It was during my placement that my supervisor noticed my experience and suggested I apply for recognition of prior learning (RPL).  I had never paid much attention to RPL when it was discussed in class and didn’t realise I was studying areas that I was already competent in.  I was successful in being credited for multiple units which was extremely helpful.

I chose to further my education and attend university which is so much more difficult than I had imagined.  Completing the two Diplomas in the second year at TAFE gave me an automatic 12 month credit for university.  What vocational education and training at TAFE has done, though, is pretty special - I usually have more practical skills than the first, second and third year university students!

Sadly now, I can’t just go and start yarning with my lecturer about the social issues affecting the people in our town anymore.  It’s so much more formal, the standards and expectations are higher than I had anticipated but I know it’s all achievable with commitment and practice. TAFE was the place I learnt so much about myself and my capacity to still learn as a mature age woman.  The worst moments of my life have become the strengths that set me apart from anyone else.  TAFE empowered me personally and professionally and it was during my two years at TAFE that I discovered the unique qualities I possess.

My positive attributes and TAFE training make me greatly sought after in the community services industry in my town.  After winning the local and state vocational education and training awards for Aboriginal and Torres Strait Islander Student of the Year 2014, I am now sharing with others the amazing opportunities that present themselves from further education.

To date, I have given presentations to staff at Durack Institute of Technology, TAFE students and high school students. I have been a key note speaker for International Women’s Day, completed radio interviews and soon will attend visits at our local prison to share my story with inmates.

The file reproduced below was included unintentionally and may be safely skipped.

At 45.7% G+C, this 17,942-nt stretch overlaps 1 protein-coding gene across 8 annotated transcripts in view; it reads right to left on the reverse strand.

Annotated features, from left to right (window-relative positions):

I have been the successful recipient of two study grants from Rio Tinto and Graham Polly Farmer Foundation. I have also received two scholarships from the Aboriginal Employment Education and Training Committee and Bendigo Bank and a training scholarship with Karen Hulls in trauma training.  Trauma and healing will be the areas that I will specialise in in the future.

Whenever I get overwhelmed with the challenges of my job, and daydream about giving up, I think of my beautiful children who tell me how proud they are of me and they are seeing firsthand that education doesn’t end after high school. 

I also think of her, that little girl with her book, shivering in the cool southerly breeze and knowing I was privileged to hear that story and I may be the only grown up she ever shares that with. 

I also think of me, what I want, where I’ve come from and where I’m heading. 

No-one made this possible for me - I did it.  People helped along the way but it was my determination to honour my dreams of empowering little people whose voices are sometimes not heard that get me through the hard times.

It is true that change starts within you.  See that person in the mirror staring back at you, they want a chance at something better and what better way to start, than in an environment that wants the very best of you to SHINE. 

- Reggie